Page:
COLUMN: Media overplays injuries to athletes, gives wrong image
Published: Wednesday, October 23, 2013
Updated: Wednesday, October 23, 2013 23:10
You see it every year. Someone somewhere is playing though an injury and ESPN is singing his or her praises. It is admirable. They go out there and perform at less than 100 percent to try and give their team a better chance to win.
They wince and moan all the way while cameras are shoved in their faces. It’s an impressive thing, it’s something mass media has romanticized and it’s a bad image for young athletes.
Growing up, I had images of Byron Leftwich being carried to the line of scrimmage by his lineman between plays because of a broken leg to lead Marshall back for a win, Tiger Woods limping on a torn ACL to win the U.S. open, Michael Jordan ready to collapse from the flu or food poisoning to win game five of the NBA Finals.
So when it was my turn to get injured in sports, I thought it was all-important to keep playing. In Little League I found it more important to play through my shoulder coming out of its socket repeatedly than to sit a few games out. I ended up having surgery, something that stayed with me for years.
I wasn’t the only person in my high school to be affected so deeply by the heroics of professional injuries. Someone on my football team cheated on a concussion test to get to play again and promptly got an extremely severe concussion. He may possibly never gain back his former brain capabilities.
Another player on our soccer team tore his ACL and was going to take a penalty kick weeks later, which would have severely damaged his knee, before the trainer dragged him off the field. Another teammate of mine decided he could play on a broken foot in a practice, breaking it further and missing months because of it.
So what is it? What draws on young athletes’ pride so hard to make them want to play through injuries? Could it be images of Kobe Bryant taking his free throws on one leg after he tore his ACL, or maybe the bloody sock of Curt Schilling as he pitched through a torn tendon in his ankle?
Players are not just praised for their triumphs over injuries, but their work ethic and competitive nature are publicly questioned when they sit out from injuries. Dwight Howard and Derrick Rose were insulted repeatedly last year on major networks for protecting their bodies, for taking the time they thought their bodies needed.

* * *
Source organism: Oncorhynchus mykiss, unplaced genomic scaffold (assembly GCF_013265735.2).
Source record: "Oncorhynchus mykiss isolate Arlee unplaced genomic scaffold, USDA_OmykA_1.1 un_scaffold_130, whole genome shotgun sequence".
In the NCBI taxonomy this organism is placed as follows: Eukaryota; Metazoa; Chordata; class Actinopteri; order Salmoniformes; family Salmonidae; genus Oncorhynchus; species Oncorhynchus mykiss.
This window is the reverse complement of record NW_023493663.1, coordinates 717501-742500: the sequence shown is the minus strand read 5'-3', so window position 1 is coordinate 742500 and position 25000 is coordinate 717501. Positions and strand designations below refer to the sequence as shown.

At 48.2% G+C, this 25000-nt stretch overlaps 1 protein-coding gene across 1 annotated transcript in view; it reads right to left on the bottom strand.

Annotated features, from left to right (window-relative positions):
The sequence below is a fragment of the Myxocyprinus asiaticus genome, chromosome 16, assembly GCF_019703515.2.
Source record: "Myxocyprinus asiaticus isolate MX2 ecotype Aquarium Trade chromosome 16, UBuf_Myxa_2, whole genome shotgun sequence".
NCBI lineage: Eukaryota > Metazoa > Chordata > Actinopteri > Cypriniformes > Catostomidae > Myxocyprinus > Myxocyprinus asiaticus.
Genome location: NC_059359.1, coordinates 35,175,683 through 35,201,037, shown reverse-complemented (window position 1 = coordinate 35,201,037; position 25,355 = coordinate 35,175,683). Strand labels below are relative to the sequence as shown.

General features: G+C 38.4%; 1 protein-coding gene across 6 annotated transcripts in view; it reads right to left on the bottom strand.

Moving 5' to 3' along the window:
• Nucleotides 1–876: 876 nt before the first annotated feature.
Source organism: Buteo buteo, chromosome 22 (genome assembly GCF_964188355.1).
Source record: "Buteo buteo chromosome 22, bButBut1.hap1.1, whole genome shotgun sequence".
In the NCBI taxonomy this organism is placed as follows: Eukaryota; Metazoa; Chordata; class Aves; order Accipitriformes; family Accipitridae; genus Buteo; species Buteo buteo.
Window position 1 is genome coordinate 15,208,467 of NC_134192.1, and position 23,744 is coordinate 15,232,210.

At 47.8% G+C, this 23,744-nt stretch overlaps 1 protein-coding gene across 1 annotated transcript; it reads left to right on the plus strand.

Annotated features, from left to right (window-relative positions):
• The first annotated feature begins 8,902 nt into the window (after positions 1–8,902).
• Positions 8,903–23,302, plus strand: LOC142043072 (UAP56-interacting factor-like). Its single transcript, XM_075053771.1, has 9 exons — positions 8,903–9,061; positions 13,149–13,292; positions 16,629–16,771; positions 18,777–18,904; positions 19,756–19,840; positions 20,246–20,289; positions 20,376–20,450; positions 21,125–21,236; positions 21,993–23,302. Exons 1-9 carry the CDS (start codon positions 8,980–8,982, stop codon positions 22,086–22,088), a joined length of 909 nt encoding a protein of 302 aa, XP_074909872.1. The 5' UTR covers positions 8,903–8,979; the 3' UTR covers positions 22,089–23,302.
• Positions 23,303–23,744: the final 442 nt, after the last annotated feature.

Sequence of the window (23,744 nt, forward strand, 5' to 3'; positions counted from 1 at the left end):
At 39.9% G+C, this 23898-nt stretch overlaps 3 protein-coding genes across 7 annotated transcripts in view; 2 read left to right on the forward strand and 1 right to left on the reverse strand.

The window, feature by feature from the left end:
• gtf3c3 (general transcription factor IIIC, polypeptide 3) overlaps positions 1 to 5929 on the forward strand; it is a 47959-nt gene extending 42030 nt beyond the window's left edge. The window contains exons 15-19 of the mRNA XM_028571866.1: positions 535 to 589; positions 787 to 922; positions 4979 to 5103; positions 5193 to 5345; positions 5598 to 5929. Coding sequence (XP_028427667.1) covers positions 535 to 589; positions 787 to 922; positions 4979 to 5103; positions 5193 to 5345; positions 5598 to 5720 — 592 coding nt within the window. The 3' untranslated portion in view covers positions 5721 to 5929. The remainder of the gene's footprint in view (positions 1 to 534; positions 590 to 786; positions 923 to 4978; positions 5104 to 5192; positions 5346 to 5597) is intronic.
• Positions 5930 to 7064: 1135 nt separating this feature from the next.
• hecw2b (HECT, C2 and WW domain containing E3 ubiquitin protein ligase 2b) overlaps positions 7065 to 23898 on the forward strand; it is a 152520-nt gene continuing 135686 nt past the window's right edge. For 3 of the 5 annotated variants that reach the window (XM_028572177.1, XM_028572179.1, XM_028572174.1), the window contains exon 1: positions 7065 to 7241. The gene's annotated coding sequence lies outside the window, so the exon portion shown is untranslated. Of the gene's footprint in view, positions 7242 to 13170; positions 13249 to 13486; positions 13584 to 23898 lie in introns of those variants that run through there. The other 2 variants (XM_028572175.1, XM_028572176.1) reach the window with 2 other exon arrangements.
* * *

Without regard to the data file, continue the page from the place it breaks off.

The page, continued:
Robert Griffin III fought during the offseason to prove to networks, fans and adoring youth athletes that he would play through pain, assuring everybody the only reason he was not playing was because of the coaches so that he was saved from people questioning his competitiveness.
Kids see these things and don’t want to be the ones who can’t handle the pain, the kids who are seen as wimpy.
To be clear, I am not admonishing the athletes for playing through these injuries, they are adults; they know the implications of doing so. I’m saying it needs to be less-encouraged.
Young athletes get the idea that they should be playing through pain; they see sportscasters singing the praises of athletes who are wincing and moaning and winning and think they should do the same. I think Little League and high school coaches do a good job for the most part by not forcing young athletes into playing through injuries, but these kids take it upon themselves to hide injuries from coaches and parents because they think it’s a part of sports.
I’ve seen it, I’ve done it. You hear about it all the time. Last year a high school football player in Texas pushed his limits so far during a practice that he died from a brain injury. This is an extreme case, but it’s a reality. Players are being taught from a young age that playing through an injury is a noble thing to do.
The solution isn’t clear either. Players like Ray Lewis are still going to play through a torn bicep, and Allen Craig is still going to hobble out for the World Series on an injured foot and major networks are still going to report it.
The only real solution is to change how it is reported on. Instead of singing the praises of the players who do it, simply report the facts. An injury existed and the player still competed and succeeded.
Instead media goes on for days, showing highlights and talking about how amazing these players are, because it’s not so amazing when a kid can’t remember where he is after suffering his third undetected concussion because he thinks it is the heroic thing to do.
— Jeffrey Dahdah is a sophomore studying Statistics and Journalism. He is a die-hard Cardinals, Rams, Jazz and Aggies fan. He loves sports statistics and loves using them to analyze a sports and prove his points. If you have something to say to him, feel free to email him at firstname.lastname@example.org or tweet at him @dahdahUSU.